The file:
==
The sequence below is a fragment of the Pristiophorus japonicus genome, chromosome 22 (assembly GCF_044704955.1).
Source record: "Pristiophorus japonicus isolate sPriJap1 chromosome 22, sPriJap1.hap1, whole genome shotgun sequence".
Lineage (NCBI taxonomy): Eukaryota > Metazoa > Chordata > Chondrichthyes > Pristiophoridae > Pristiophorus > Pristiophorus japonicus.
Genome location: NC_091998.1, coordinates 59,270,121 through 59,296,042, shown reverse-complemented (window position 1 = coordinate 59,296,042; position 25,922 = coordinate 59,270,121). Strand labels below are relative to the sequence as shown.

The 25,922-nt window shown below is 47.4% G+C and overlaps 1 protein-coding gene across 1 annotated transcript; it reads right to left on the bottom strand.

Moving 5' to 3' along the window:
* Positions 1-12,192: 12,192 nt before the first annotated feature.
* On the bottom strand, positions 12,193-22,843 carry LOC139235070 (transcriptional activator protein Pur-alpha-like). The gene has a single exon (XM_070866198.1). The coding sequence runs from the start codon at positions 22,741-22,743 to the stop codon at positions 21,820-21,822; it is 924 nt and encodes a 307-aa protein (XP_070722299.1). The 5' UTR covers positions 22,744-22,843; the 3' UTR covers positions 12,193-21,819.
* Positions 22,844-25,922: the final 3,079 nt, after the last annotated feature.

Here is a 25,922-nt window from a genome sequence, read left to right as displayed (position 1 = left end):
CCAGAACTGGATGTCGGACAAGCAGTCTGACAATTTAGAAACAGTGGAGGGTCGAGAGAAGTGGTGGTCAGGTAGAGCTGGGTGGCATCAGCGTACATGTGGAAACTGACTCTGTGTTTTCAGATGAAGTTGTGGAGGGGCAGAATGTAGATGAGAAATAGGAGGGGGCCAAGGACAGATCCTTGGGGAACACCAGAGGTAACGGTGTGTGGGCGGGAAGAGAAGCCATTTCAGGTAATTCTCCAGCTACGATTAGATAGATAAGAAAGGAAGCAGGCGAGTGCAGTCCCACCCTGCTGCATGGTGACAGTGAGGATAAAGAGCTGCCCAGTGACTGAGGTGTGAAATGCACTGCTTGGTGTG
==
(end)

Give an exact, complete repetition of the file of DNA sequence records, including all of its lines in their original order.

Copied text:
The sequence below is a fragment of the Pristiophorus japonicus genome, chromosome 22 (assembly GCF_044704955.1).
Source record: "Pristiophorus japonicus isolate sPriJap1 chromosome 22, sPriJap1.hap1, whole genome shotgun sequence".
Lineage (NCBI taxonomy): Eukaryota > Metazoa > Chordata > Chondrichthyes > Pristiophoridae > Pristiophorus > Pristiophorus japonicus.
Genome location: NC_091998.1, coordinates 59,270,121 through 59,296,042, shown reverse-complemented (window position 1 = coordinate 59,296,042; position 25,922 = coordinate 59,270,121). Strand labels below are relative to the sequence as shown.

The 25,922-nt window shown below is 47.4% G+C and overlaps 1 protein-coding gene across 1 annotated transcript; it reads right to left on the bottom strand.

Moving 5' to 3' along the window:
* Positions 1-12,192: 12,192 nt before the first annotated feature.
* On the bottom strand, positions 12,193-22,843 carry LOC139235070 (transcriptional activator protein Pur-alpha-like). The gene has a single exon (XM_070866198.1). The coding sequence runs from the start codon at positions 22,741-22,743 to the stop codon at positions 21,820-21,822; it is 924 nt and encodes a 307-aa protein (XP_070722299.1). The 5' UTR covers positions 22,744-22,843; the 3' UTR covers positions 12,193-21,819.
* Positions 22,844-25,922: the final 3,079 nt, after the last annotated feature.

Here is a 25,922-nt window from a genome sequence, read left to right as displayed (position 1 = left end):
CCAGAACTGGATGTCGGACAAGCAGTCTGACAATTTAGAAACAGTGGAGGGTCGAGAGAAGTGGTGGTCAGGTAGAGCTGGGTGGCATCAGCGTACATGTGGAAACTGACTCTGTGTTTTCAGATGAAGTTGTGGAGGGGCAGAATGTAGATGAGAAATAGGAGGGGGCCAAGGACAGATCCTTGGGGAACACCAGAGGTAACGGTGTGTGGGCGGGAAGAGAAGCCATTTCAGGTAATTCTCCAGCTACGATTAGATAGATAAGAAAGGAAGCAGGCGAGTGCAGTCCCACCCTGCTGCATGGTGACAGTGAGGATAAAGAGCTGCCCAGTGACTGAGGTGTGAAATGCACTGCTTGGTGTG